Testing Meguiar's Two Step Headlight Restoration Kit!

by Mike Kojima


Any car that has the newer plastic headlights will experience weathering and yellowing eventually. This is caused by UV light exposure degrading the protective coating on the surface of the lights. Once the coating is eroded, UV light makes quick work of the clear plastic underneath, and the light becomes cloudy and yellow. 

There are many headlight restoration products on the market, including some excellent ones by Meguiars. However, most of them involve using a drill to spin a buffer wheel to remove the oxidation from the light's surface and then polish the lights to a nice clear shine. Finally, a sealer is usually sprayed on.

Nowadays a lot of people are less mechanically inclined and less technical, so Meguiars wanted to come up with a simpler way to restore headlights that did not need power tools. More people live in apartments with less access to tools. Thus, Meguiars has come up with a simpler two-step headlight restoration process that does away with the need to have a drill or a DA orbital buffer to get results.  How does it work?  Well, check it out. 


Meguiar's Two Step kit consists of two polishing pads that are relatively abrasive and reminiscent of scotchbrite green, a polish and a sealer spray. 

The headlights on our project EP3 were a good candidate to test the product on. They were hazed, cloudy and yellowed from neglect. Normally we would have wet sanded something like this, then buffed with a headlight restoration compound on a polishing wheel, but we will try the new Meguiar's two-step process. 

After cleaning the lights to make sure they were free of dirt and grip, our FNG, Vince, applies a quarter-sized squirt of the Meguiar's cleaner to the supplied pad.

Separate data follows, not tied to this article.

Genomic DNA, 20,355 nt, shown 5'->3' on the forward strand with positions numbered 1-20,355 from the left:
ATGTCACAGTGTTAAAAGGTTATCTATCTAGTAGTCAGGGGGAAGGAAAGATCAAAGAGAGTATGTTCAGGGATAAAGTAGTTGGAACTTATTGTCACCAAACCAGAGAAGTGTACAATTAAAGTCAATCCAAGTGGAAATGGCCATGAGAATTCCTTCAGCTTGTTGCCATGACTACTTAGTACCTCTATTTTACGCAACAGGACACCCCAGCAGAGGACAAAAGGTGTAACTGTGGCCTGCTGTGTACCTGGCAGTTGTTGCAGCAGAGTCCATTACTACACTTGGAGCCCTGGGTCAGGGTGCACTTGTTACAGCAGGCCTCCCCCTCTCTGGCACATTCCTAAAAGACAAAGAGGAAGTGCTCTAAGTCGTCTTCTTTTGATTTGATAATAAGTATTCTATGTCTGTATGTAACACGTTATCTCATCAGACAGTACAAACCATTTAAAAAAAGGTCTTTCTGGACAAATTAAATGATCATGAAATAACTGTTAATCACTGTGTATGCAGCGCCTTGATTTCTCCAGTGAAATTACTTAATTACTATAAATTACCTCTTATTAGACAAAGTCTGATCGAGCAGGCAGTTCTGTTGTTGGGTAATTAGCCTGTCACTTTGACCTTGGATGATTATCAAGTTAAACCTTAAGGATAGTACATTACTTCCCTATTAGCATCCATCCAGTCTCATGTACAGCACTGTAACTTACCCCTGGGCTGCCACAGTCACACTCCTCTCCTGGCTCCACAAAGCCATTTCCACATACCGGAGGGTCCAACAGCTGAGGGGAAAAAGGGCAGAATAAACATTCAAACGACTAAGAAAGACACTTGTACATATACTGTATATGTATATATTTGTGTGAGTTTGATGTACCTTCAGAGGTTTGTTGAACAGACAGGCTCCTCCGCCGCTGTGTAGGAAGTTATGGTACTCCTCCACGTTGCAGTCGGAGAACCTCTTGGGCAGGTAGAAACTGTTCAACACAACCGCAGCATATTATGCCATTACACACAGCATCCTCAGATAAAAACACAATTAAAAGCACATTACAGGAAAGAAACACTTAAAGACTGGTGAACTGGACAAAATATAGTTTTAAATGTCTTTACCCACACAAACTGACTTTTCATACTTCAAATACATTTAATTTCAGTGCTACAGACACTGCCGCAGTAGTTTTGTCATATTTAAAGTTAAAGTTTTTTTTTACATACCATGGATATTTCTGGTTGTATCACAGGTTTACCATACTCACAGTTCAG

Vince carefully applied the cleaner to the headlight using a side to side motion. Not wanting to ruin anything, he was careful and only used moderate pressure. 
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Friday, April 14, 2017 11:43 AM
Not-so-pro tip: You don't have to mask off the hood if you just open the hood... Also depending on how hard it is to remove the headlights, it's often worth pulling them from the car so you don't have to worry about masking, scratches, and overspray.

It's nice the kit includes some sort of sealant. Freshly sanded headlight plastic hazes up quickly in the sun.

Lastly, I love the drill polishing ball and compound as part of the Mother's kit. I've been using that thing for all sorts of stuff. Used taillights I bought off ebay, an old nav LCD screen that had some discoloration in the anti glare coating, etc.

Mike Kojima
Mike Kojimalink
Friday, April 14, 2017 9:02 PM
This kit's spray works good, I don't dig the scotchbrite and how the lights are clear but scratched up in the end.
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